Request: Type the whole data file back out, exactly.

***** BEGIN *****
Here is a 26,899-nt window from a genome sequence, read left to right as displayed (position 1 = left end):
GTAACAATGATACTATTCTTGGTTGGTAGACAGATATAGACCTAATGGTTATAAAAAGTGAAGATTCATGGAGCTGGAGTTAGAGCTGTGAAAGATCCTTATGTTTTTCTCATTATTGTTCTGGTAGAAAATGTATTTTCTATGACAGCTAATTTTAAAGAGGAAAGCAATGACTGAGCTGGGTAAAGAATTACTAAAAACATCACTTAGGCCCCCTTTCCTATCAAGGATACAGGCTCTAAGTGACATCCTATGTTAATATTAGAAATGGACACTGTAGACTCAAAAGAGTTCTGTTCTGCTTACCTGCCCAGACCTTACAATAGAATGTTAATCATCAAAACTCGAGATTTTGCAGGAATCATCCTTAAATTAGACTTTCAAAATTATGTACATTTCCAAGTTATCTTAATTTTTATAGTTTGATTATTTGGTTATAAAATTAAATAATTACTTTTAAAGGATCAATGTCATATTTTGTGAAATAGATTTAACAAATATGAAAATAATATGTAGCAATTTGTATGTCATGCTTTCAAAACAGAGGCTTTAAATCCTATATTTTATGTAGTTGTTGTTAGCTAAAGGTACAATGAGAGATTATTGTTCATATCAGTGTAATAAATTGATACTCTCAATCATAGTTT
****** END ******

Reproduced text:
Here is a 26,899-nt window from a genome sequence, read left to right as displayed (position 1 = left end):
GTAACAATGATACTATTCTTGGTTGGTAGACAGATATAGACCTAATGGTTATAAAAAGTGAAGATTCATGGAGCTGGAGTTAGAGCTGTGAAAGATCCTTATGTTTTTCTCATTATTGTTCTGGTAGAAAATGTATTTTCTATGACAGCTAATTTTAAAGAGGAAAGCAATGACTGAGCTGGGTAAAGAATTACTAAAAACATCACTTAGGCCCCCTTTCCTATCAAGGATACAGGCTCTAAGTGACATCCTATGTTAATATTAGAAATGGACACTGTAGACTCAAAAGAGTTCTGTTCTGCTTACCTGCCCAGACCTTACAATAGAATGTTAATCATCAAAACTCGAGATTTTGCAGGAATCATCCTTAAATTAGACTTTCAAAATTATGTACATTTCCAAGTTATCTTAATTTTTATAGTTTGATTATTTGGTTATAAAATTAAATAATTACTTTTAAAGGATCAATGTCATATTTTGTGAAATAGATTTAACAAATATGAAAATAATATGTAGCAATTTGTATGTCATGCTTTCAAAACAGAGGCTTTAAATCCTATATTTTATGTAGTTGTTGTTAGCTAAAGGTACAATGAGAGATTATTGTTCATATCAGTGTAATAAATTGATACTCTCAATCATAGTTT